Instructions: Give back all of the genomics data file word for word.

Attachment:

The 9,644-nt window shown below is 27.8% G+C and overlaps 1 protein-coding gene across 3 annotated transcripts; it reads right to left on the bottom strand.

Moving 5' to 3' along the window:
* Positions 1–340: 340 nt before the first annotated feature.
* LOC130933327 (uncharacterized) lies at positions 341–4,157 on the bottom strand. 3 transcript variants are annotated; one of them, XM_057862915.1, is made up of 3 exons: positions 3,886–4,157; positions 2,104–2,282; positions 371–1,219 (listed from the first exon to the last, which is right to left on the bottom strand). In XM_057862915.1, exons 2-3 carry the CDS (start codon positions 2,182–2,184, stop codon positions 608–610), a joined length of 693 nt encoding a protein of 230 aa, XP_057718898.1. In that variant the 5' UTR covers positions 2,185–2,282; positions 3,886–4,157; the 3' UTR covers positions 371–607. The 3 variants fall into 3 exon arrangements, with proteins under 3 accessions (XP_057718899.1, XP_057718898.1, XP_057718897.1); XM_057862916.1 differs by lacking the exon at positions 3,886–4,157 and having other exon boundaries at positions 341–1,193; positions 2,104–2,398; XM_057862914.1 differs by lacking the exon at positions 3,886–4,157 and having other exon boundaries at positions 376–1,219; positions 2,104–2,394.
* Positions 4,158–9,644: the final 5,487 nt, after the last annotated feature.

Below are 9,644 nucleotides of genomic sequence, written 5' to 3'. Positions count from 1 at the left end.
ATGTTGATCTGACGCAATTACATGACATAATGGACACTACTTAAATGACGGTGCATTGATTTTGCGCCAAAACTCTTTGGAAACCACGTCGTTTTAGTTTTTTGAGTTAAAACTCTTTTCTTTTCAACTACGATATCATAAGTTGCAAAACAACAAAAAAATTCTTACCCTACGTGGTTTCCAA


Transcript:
The 9,644-nt window shown below is 27.8% G+C and overlaps 1 protein-coding gene across 3 annotated transcripts; it reads right to left on the bottom strand.

Moving 5' to 3' along the window:
* Positions 1–340: 340 nt before the first annotated feature.
* LOC130933327 (uncharacterized) lies at positions 341–4,157 on the bottom strand. 3 transcript variants are annotated; one of them, XM_057862915.1, is made up of 3 exons: positions 3,886–4,157; positions 2,104–2,282; positions 371–1,219 (listed from the first exon to the last, which is right to left on the bottom strand). In XM_057862915.1, exons 2-3 carry the CDS (start codon positions 2,182–2,184, stop codon positions 608–610), a joined length of 693 nt encoding a protein of 230 aa, XP_057718898.1. In that variant the 5' UTR covers positions 2,185–2,282; positions 3,886–4,157; the 3' UTR covers positions 371–607. The 3 variants fall into 3 exon arrangements, with proteins under 3 accessions (XP_057718899.1, XP_057718898.1, XP_057718897.1); XM_057862916.1 differs by lacking the exon at positions 3,886–4,157 and having other exon boundaries at positions 341–1,193; positions 2,104–2,398; XM_057862914.1 differs by lacking the exon at positions 3,886–4,157 and having other exon boundaries at positions 376–1,219; positions 2,104–2,394.
* Positions 4,158–9,644: the final 5,487 nt, after the last annotated feature.

Below are 9,644 nucleotides of genomic sequence, written 5' to 3'. Positions count from 1 at the left end.
ATGTTGATCTGACGCAATTACATGACATAATGGACACTACTTAAATGACGGTGCATTGATTTTGCGCCAAAACTCTTTGGAAACCACGTCGTTTTAGTTTTTTGAGTTAAAACTCTTTTCTTTTCAACTACGATATCATAAGTTGCAAAACAACAAAAAAATTCTTACCCTACGTGGTTTCCAA